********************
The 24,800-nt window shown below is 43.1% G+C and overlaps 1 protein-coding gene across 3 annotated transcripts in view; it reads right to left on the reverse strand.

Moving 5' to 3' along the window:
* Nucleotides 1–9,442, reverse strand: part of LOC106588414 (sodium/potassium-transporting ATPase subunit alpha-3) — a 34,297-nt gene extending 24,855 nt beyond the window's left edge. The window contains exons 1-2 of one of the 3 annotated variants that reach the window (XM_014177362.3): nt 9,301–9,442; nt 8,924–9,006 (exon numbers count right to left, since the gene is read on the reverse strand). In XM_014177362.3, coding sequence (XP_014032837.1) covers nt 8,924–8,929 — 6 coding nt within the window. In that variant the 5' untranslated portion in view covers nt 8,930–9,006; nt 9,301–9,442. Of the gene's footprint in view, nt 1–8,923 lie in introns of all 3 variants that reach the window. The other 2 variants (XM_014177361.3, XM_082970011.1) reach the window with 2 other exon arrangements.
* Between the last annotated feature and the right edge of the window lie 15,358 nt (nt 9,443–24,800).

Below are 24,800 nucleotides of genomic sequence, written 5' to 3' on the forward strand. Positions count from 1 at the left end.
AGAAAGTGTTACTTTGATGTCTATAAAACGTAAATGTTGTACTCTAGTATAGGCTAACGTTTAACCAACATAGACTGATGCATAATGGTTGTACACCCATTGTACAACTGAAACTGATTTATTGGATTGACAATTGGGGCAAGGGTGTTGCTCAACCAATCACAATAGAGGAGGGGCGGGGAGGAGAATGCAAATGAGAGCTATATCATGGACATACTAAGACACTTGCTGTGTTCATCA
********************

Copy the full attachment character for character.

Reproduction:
The 24,800-nt window shown below is 43.1% G+C and overlaps 1 protein-coding gene across 3 annotated transcripts in view; it reads right to left on the reverse strand.

Moving 5' to 3' along the window:
* Nucleotides 1–9,442, reverse strand: part of LOC106588414 (sodium/potassium-transporting ATPase subunit alpha-3) — a 34,297-nt gene extending 24,855 nt beyond the window's left edge. The window contains exons 1-2 of one of the 3 annotated variants that reach the window (XM_014177362.3): nt 9,301–9,442; nt 8,924–9,006 (exon numbers count right to left, since the gene is read on the reverse strand). In XM_014177362.3, coding sequence (XP_014032837.1) covers nt 8,924–8,929 — 6 coding nt within the window. In that variant the 5' untranslated portion in view covers nt 8,930–9,006; nt 9,301–9,442. Of the gene's footprint in view, nt 1–8,923 lie in introns of all 3 variants that reach the window. The other 2 variants (XM_014177361.3, XM_082970011.1) reach the window with 2 other exon arrangements.
* Between the last annotated feature and the right edge of the window lie 15,358 nt (nt 9,443–24,800).

Below are 24,800 nucleotides of genomic sequence, written 5' to 3' on the forward strand. Positions count from 1 at the left end.
AGAAAGTGTTACTTTGATGTCTATAAAACGTAAATGTTGTACTCTAGTATAGGCTAACGTTTAACCAACATAGACTGATGCATAATGGTTGTACACCCATTGTACAACTGAAACTGATTTATTGGATTGACAATTGGGGCAAGGGTGTTGCTCAACCAATCACAATAGAGGAGGGGCGGGGAGGAGAATGCAAATGAGAGCTATATCATGGACATACTAAGACACTTGCTGTGTTCATCA